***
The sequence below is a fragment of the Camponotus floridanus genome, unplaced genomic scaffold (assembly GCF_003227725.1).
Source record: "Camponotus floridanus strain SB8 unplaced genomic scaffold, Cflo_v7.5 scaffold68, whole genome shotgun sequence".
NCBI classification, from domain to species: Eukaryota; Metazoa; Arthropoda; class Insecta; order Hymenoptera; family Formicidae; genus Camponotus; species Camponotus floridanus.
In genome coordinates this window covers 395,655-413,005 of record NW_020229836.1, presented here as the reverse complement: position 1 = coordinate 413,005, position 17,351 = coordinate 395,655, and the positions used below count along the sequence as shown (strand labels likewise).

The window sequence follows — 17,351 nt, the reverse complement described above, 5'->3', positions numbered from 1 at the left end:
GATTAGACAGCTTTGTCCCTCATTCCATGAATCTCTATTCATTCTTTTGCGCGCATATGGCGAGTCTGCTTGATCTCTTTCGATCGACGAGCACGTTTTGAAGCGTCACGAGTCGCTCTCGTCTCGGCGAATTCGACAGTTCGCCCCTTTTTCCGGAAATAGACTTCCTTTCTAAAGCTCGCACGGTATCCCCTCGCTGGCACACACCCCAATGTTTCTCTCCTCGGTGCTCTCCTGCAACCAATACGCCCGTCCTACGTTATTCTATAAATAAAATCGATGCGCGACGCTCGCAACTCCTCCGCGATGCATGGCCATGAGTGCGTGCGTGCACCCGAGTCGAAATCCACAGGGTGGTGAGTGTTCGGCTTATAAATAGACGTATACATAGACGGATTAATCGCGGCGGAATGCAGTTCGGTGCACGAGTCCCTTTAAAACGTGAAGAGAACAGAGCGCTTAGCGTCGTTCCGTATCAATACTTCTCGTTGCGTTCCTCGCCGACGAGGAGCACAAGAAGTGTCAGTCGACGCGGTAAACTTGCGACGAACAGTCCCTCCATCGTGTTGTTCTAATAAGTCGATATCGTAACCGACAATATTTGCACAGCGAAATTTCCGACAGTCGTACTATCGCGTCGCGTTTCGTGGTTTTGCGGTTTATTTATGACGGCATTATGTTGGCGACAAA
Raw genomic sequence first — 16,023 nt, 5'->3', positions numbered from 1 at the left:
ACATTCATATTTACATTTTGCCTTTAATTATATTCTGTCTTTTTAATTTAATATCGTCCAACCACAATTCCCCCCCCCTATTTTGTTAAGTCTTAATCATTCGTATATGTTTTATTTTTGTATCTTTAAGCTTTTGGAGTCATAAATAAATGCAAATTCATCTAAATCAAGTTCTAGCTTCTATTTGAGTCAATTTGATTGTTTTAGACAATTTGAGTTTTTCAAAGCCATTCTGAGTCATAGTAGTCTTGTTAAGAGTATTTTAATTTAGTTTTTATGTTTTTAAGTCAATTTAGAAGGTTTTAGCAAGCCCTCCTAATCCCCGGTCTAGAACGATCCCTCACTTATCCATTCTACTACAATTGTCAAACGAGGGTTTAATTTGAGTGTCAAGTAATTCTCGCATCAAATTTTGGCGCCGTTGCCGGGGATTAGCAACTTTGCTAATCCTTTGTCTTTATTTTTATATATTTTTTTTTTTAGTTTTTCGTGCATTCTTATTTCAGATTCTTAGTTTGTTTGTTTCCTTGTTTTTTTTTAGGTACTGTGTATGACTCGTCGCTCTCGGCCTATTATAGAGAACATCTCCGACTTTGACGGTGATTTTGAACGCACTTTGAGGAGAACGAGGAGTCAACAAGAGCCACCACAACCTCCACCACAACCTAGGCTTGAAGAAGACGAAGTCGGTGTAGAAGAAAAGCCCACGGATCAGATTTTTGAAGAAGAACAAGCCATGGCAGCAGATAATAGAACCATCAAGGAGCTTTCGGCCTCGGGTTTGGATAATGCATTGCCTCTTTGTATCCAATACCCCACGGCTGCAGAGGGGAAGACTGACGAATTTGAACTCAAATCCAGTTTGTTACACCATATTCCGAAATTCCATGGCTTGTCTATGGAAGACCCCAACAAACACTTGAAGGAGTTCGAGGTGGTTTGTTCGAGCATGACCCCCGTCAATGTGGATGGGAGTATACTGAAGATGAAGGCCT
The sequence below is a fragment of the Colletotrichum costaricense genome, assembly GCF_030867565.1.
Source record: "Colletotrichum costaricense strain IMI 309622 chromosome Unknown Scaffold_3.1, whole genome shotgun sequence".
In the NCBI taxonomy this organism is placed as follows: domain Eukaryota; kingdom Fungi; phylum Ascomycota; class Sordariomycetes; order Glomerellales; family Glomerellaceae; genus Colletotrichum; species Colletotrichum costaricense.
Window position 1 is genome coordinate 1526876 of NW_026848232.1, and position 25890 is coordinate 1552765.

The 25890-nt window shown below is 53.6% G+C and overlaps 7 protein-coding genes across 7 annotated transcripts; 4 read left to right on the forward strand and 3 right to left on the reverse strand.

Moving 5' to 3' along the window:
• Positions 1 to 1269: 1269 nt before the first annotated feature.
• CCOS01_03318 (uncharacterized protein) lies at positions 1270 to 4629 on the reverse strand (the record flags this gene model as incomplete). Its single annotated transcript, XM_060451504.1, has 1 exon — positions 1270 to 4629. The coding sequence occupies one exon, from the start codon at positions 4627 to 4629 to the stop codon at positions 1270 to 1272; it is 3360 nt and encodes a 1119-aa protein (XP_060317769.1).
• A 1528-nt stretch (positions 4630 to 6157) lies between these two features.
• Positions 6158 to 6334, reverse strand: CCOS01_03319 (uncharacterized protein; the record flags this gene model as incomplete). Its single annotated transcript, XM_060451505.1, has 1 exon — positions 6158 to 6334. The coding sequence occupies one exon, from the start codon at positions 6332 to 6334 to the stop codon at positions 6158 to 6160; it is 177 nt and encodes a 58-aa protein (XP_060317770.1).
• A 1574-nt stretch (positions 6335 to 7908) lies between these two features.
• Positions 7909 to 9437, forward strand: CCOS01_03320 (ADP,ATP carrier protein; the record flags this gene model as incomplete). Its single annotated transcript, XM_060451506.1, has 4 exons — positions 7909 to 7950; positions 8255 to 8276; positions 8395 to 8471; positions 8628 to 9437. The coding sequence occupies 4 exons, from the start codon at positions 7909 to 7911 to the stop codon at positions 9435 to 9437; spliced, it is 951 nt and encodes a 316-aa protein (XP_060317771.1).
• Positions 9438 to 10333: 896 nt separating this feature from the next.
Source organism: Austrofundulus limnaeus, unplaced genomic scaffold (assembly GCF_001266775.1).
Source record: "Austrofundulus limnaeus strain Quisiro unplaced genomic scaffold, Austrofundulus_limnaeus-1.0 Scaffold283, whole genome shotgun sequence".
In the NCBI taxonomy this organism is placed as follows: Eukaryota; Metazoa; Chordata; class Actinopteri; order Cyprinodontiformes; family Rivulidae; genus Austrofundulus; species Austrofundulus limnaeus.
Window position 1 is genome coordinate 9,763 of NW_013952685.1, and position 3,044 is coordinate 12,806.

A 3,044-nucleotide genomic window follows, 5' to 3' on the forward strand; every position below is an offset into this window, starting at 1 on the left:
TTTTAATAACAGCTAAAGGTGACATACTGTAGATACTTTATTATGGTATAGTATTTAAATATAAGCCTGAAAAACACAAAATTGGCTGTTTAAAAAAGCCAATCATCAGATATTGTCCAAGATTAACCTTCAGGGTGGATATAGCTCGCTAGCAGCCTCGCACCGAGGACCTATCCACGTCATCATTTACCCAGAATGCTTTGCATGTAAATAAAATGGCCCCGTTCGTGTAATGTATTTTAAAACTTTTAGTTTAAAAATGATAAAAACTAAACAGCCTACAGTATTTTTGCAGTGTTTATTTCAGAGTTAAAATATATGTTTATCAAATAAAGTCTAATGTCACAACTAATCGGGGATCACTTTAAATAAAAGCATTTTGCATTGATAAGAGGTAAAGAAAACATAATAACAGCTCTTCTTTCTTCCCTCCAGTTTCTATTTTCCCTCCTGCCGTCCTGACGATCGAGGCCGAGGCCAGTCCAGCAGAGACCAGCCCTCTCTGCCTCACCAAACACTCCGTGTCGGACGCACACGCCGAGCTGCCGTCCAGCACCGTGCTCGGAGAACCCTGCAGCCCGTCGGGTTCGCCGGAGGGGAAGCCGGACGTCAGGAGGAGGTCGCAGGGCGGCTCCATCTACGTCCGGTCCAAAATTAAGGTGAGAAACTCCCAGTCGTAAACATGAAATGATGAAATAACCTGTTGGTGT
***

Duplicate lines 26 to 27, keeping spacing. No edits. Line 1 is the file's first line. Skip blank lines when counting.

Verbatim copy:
A 3,044-nucleotide genomic window follows, 5' to 3' on the forward strand; every position below is an offset into this window, starting at 1 on the left:
TTTTAATAACAGCTAAAGGTGACATACTGTAGATACTTTATTATGGTATAGTATTTAAATATAAGCCTGAAAAACACAAAATTGGCTGTTTAAAAAAGCCAATCATCAGATATTGTCCAAGATTAACCTTCAGGGTGGATATAGCTCGCTAGCAGCCTCGCACCGAGGACCTATCCACGTCATCATTTACCCAGAATGCTTTGCATGTAAATAAAATGGCCCCGTTCGTGTAATGTATTTTAAAACTTTTAGTTTAAAAATGATAAAAACTAAACAGCCTACAGTATTTTTGCAGTGTTTATTTCAGAGTTAAAATATATGTTTATCAAATAAAGTCTAATGTCACAACTAATCGGGGATCACTTTAAATAAAAGCATTTTGCATTGATAAGAGGTAAAGAAAACATAATAACAGCTCTTCTTTCTTCCCTCCAGTTTCTATTTTCCCTCCTGCCGTCCTGACGATCGAGGCCGAGGCCAGTCCAGCAGAGACCAGCCCTCTCTGCCTCACCAAACACTCCGTGTCGGACGCACACGCCGAGCTGCCGTCCAGCACCGTGCTCGGAGAACCCTGCAGCCCGTCGGGTTCGCCGGAGGGGAAGCCGGACGTCAGGAGGAGGTCGCAGGGCGGCTCCATCTACGTCCGGTCCAAAATTAAGGTGAGAAACTCCCAGTCGTAAACATGAAATGATGAAATAACCTGTTGGTGT